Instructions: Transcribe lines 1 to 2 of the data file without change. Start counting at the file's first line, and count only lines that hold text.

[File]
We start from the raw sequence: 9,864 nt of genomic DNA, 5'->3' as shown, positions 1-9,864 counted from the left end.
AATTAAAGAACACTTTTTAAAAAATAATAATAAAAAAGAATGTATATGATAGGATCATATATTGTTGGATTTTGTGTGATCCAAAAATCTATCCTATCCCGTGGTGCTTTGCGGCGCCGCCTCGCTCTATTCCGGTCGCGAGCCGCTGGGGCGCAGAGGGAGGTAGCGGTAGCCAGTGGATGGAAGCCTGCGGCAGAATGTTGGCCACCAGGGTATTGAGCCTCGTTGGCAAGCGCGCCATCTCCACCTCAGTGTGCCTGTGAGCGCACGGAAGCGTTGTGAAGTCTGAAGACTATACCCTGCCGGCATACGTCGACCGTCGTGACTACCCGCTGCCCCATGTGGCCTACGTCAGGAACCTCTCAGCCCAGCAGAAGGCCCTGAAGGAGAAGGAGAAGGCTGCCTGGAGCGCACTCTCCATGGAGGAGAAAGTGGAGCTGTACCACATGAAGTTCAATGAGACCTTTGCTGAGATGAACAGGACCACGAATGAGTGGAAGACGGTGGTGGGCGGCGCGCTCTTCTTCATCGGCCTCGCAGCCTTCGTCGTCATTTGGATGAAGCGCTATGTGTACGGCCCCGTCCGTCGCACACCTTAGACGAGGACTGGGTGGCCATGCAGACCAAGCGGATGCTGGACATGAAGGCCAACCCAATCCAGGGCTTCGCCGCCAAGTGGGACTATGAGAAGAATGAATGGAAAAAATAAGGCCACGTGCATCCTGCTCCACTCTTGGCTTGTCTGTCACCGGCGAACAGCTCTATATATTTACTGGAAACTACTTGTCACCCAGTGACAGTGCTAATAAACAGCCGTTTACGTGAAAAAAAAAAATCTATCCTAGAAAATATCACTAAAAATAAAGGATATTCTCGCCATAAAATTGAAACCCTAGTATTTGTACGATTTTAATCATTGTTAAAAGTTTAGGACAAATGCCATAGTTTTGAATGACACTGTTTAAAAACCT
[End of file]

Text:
We start from the raw sequence: 9,864 nt of genomic DNA, 5'->3' as shown, positions 1-9,864 counted from the left end.
AATTAAAGAACACTTTTTAAAAAATAATAATAAAAAAGAATGTATATGATAGGATCATATATTGTTGGATTTTGTGTGATCCAAAAATCTATCCTATCCCGTGGTGCTTTGCGGCGCCGCCTCGCTCTATTCCGGTCGCGAGCCGCTGGGGCGCAGAGGGAGGTAGCGGTAGCCAGTGGATGGAAGCCTGCGGCAGAATGTTGGCCACCAGGGTATTGAGCCTCGTTGGCAAGCGCGCCATCTCCACCTCAGTGTGCCTGTGAGCGCACGGAAGCGTTGTGAAGTCTGAAGACTATACCCTGCCGGCATACGTCGACCGTCGTGACTACCCGCTGCCCCATGTGGCCTACGTCAGGAACCTCTCAGCCCAGCAGAAGGCCCTGAAGGAGAAGGAGAAGGCTGCCTGGAGCGCACTCTCCATGGAGGAGAAAGTGGAGCTGTACCACATGAAGTTCAATGAGACCTTTGCTGAGATGAACAGGACCACGAATGAGTGGAAGACGGTGGTGGGCGGCGCGCTCTTCTTCATCGGCCTCGCAGCCTTCGTCGTCATTTGGATGAAGCGCTATGTGTACGGCCCCGTCCGTCGCACACCTTAGACGAGGACTGGGTGGCCATGCAGACCAAGCGGATGCTGGACATGAAGGCCAACCCAATCCAGGGCTTCGCCGCCAAGTGGGACTATGAGAAGAATGAATGGAAAAAATAAGGCCACGTGCATCCTGCTCCACTCTTGGCTTGTCTGTCACCGGCGAACAGCTCTATATATTTACTGGAAACTACTTGTCACCCAGTGACAGTGCTAATAAACAGCCGTTTACGTGAAAAAAAAAAATCTATCCTAGAAAATATCACTAAAAATAAAGGATATTCTCGCCATAAAATTGAAACCCTAGTATTTGTACGATTTTAATCATTGTTAAAAGTTTAGGACAAATGCCATAGTTTTGAATGACACTGTTTAAAAACCT